The Empire Center’s offers a new trove of payroll data on the city and public-authority governments.

An analysis of the data shows how top-heavy New York City’s public-sector payroll is compared to at least one other relevant downstate state-run public entity, the Metropolitan Transportation Authority. That is, a relatively few people, mostly educators, consume a huge amount of the taxpayer dollars spent at the New York City government.

In New York City, the 20,043 municipal employees who earn six figures a year in straight salary — no, that is not a typo, and no, it doesn’t include pension and health benefits or overtime — make up approximately 7 percent of the city’s full-time equivalent workforce.

But these same 20,043 people consume 22 percent of the city’s salary and wages budget, not including overtime.

By contrast, at the Metropolitan Transportation Authority — a better comparison than New York State, since the MTA’s employees also live in the expensive downstate region — 2.8 percent of the workforce, or a few less than 2,000 people, earn more than $100K annually in straight salary.*

This highly paid 2.8 percent of the MTA workforce consumes 5.8 percent of the MTA’s payroll budget (also not including overtime).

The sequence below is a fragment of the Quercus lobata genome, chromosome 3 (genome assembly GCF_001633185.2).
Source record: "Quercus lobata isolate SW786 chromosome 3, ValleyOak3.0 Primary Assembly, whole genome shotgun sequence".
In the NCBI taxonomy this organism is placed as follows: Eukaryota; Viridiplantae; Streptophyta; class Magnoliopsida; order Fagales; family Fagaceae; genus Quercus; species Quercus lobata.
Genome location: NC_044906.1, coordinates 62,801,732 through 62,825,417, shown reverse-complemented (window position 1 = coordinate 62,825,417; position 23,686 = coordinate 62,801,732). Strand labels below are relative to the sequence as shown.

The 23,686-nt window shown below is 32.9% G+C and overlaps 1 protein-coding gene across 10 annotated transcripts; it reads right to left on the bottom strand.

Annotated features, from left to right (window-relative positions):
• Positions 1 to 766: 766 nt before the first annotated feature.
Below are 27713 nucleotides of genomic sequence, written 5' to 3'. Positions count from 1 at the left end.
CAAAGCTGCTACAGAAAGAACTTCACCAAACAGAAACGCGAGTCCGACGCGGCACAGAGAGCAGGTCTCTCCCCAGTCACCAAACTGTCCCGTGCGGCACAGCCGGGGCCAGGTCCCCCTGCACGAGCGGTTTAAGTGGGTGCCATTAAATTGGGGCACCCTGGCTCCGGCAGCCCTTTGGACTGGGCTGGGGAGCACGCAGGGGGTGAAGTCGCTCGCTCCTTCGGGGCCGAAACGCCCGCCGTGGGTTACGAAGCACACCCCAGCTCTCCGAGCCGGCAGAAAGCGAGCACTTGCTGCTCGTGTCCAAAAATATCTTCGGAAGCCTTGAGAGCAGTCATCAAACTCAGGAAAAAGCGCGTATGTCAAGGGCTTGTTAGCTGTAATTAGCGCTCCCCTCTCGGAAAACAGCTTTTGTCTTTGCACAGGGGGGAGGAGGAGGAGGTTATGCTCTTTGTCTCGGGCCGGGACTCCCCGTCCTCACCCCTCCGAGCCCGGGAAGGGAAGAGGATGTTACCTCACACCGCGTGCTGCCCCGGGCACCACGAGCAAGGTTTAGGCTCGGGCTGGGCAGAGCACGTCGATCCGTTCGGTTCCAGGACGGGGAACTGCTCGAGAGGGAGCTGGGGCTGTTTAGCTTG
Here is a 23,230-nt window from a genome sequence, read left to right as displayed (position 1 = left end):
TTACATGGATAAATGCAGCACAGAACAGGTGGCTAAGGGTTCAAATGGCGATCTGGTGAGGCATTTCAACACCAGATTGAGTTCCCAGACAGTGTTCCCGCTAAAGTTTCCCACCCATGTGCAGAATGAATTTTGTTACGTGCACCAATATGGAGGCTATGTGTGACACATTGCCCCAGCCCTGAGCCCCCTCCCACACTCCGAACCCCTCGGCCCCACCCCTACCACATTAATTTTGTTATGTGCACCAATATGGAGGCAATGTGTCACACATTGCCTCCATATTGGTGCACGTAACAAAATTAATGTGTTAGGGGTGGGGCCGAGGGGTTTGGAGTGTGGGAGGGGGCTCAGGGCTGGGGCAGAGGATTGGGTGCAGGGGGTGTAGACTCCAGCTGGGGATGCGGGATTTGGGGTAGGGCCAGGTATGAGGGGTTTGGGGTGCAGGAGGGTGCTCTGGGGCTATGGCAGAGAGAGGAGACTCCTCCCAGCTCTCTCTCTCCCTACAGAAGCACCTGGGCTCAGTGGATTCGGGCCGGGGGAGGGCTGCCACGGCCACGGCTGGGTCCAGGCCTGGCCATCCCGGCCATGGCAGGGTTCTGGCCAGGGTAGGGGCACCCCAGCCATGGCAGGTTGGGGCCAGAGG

Unfortunately for city taxpayers, a good deal of New York City’s six-figure earners are union workers in the department of education, meaning their salaries are contractually guaranteed and can’t be cut back suddenly.

To wit: the city’s department of education — not including well-paid administrative workers like Chancellor Joel Klein — employs 13,157 six-figure workers, mostly teachers and principals, who consume $1.42 billion annually.

The MTA has more short-term flexibility for budget cuts in that it has more well-paid employees, percentage-wise, who don’t work under master contracts like the city’s teachers and principals do. (The city had that flexibility; it freely gave it away by signing generous contracts.)

But even with this flexibility — which it should make greater use of — the MTA can’t wring the bulk of the payroll savings it needs at the top. The money just isn’t being spent there.

The MTA thus needs to get the savings from better flexibility in its own union contracts that govern the wages of the bulk of its workers. Plus, it needs to wring even bigger savings from union pensions and health benefits.

This new data, then, adds to the new mystery of why the MTA decided this week to shift responsibility for negotiating its largest union contract, held with the city’s Transport Workers Union, to a state panel of arbitrators.

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